The punishment was allegedly for stealing a grape soda from her stepmother.
Tennessee’s Hawkins County Sheriff’s Office said last week that her death was determined to be homicide by way of acute fluid intoxication. On Friday her parents were charged with first-degree murder, two counts of aggravated child neglect, and aggravated child abuse.
The wicked stepmother and father lives.
Obit of the Day (Historical): Laura Ingalls Wilder (1957)
Laura Ingalls Wilder, who became famous through her biographical novels documenting life on America’s frontier, died on February 10, 1957, three days after her 90th birthday.
Mrs. Wilder did not publish her first book, Little House in the Big Woods, until 1932. It was her second attempt at getting her childhood story published, having been roundly rejected by publishers several years earlier when it was an adult-targeted manuscript titled Pioneer Girl. Her daughter, Rose Wilder Lane, who was herself a renowned journalist, helped her mother re-write the book as a children’s story* and it was a success.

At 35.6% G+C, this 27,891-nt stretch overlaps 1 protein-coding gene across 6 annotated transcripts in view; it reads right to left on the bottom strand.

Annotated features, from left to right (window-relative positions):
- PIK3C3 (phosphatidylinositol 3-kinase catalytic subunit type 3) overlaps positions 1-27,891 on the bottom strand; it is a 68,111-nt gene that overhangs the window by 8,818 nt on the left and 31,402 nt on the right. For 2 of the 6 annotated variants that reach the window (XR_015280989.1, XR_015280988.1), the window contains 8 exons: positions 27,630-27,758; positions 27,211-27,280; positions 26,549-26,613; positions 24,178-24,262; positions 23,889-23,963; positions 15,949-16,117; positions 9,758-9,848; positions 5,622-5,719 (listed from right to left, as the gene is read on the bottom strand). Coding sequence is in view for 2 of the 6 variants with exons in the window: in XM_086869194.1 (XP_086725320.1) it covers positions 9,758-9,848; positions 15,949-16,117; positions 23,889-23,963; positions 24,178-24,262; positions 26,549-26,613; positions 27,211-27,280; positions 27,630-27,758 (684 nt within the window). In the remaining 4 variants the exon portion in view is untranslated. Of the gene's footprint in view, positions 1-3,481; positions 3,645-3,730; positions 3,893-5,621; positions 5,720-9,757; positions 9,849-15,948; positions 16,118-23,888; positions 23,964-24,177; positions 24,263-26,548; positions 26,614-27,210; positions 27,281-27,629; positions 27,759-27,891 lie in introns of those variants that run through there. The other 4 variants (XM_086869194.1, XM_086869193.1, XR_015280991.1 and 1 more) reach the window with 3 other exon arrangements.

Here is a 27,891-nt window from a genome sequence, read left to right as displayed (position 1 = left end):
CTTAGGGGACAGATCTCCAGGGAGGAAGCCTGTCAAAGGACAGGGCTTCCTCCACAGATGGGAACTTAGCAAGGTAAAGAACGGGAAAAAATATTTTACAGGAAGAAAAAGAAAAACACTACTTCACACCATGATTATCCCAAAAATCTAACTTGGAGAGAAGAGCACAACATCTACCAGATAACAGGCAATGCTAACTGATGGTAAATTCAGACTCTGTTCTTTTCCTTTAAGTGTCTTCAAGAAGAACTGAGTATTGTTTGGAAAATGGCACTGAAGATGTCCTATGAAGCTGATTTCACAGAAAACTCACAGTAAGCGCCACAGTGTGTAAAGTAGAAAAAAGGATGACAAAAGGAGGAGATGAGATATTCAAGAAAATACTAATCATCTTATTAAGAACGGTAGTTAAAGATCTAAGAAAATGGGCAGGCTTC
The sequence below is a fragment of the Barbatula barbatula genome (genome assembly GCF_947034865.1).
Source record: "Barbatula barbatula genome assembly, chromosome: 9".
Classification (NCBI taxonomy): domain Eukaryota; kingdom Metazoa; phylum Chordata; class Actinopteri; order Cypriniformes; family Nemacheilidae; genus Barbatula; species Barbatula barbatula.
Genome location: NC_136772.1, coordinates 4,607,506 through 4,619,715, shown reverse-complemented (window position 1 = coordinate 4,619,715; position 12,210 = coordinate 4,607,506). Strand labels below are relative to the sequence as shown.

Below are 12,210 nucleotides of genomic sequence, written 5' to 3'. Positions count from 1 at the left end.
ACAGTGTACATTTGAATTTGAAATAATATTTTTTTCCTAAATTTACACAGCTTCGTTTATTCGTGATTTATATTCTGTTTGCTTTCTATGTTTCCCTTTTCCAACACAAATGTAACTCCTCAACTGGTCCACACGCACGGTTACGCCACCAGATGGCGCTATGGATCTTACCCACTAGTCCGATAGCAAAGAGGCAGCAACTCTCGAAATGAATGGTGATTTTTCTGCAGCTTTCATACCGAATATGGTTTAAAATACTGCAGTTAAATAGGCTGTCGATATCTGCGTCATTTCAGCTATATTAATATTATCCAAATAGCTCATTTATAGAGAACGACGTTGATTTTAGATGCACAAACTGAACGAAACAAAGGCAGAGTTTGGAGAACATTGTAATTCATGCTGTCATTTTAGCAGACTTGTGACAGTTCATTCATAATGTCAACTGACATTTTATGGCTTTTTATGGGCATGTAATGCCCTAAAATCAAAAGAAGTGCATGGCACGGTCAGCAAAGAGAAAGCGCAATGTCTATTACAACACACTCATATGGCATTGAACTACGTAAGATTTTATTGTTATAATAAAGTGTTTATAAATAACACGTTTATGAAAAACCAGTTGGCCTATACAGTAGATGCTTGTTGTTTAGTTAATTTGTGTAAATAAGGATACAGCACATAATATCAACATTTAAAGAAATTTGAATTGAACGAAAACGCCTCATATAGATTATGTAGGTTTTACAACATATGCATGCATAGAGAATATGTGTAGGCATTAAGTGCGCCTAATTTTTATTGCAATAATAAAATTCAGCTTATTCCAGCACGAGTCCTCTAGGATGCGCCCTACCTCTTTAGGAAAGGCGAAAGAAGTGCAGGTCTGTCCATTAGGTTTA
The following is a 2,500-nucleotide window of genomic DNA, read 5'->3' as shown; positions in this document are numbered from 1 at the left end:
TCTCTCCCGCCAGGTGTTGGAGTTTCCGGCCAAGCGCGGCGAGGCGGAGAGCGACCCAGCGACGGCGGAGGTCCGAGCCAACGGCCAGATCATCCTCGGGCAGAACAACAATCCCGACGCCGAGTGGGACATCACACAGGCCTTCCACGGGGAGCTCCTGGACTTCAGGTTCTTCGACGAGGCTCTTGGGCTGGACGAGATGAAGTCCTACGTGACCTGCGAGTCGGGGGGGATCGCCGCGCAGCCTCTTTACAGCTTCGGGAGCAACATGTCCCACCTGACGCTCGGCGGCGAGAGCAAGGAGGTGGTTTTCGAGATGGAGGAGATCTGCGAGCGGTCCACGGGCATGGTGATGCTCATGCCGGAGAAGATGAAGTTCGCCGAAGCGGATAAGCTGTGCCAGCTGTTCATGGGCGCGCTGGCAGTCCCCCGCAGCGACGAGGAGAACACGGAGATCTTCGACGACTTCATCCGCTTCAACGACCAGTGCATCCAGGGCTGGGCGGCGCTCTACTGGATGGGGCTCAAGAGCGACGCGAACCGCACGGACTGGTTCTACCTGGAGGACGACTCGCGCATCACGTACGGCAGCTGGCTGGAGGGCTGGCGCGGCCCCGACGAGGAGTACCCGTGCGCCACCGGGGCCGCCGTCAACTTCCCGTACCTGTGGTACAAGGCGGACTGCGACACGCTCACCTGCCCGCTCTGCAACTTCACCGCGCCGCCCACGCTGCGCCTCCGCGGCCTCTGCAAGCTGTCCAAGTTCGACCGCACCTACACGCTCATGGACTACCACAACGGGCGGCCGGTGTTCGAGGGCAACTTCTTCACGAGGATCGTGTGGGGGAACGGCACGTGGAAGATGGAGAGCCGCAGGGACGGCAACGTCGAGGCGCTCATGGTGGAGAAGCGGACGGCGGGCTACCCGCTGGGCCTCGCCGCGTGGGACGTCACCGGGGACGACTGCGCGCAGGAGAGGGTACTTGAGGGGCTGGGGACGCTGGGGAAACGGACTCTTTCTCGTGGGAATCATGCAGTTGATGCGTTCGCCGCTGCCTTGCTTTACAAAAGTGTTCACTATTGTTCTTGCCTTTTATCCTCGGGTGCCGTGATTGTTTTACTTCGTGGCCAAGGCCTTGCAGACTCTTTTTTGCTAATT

Between 1932 and 1943, Mrs. Wilder would publish eight “Little House” books including Big Woods: Farmer Boy (1933), Little House on the Prairie (1937), On the Banks of Plum Creek (1939), By the Shores of Silver Lake (1939), The Long Winter (1940), Little Town on the Prairie (1941), and These Golden Years (1943). The last five earned her Newbery Honors, the most for any author in the history of the award. (The American Library Association also created the Laura Ingalls Wilder Award to honor lifetime achievements in illustration and writing in children’s books and novels. She was its first recipient in 1954 and only 18 others have been so honored including Eric Carle, Maurice Sendak, Beverly Cleary, and Tomie dePaola.)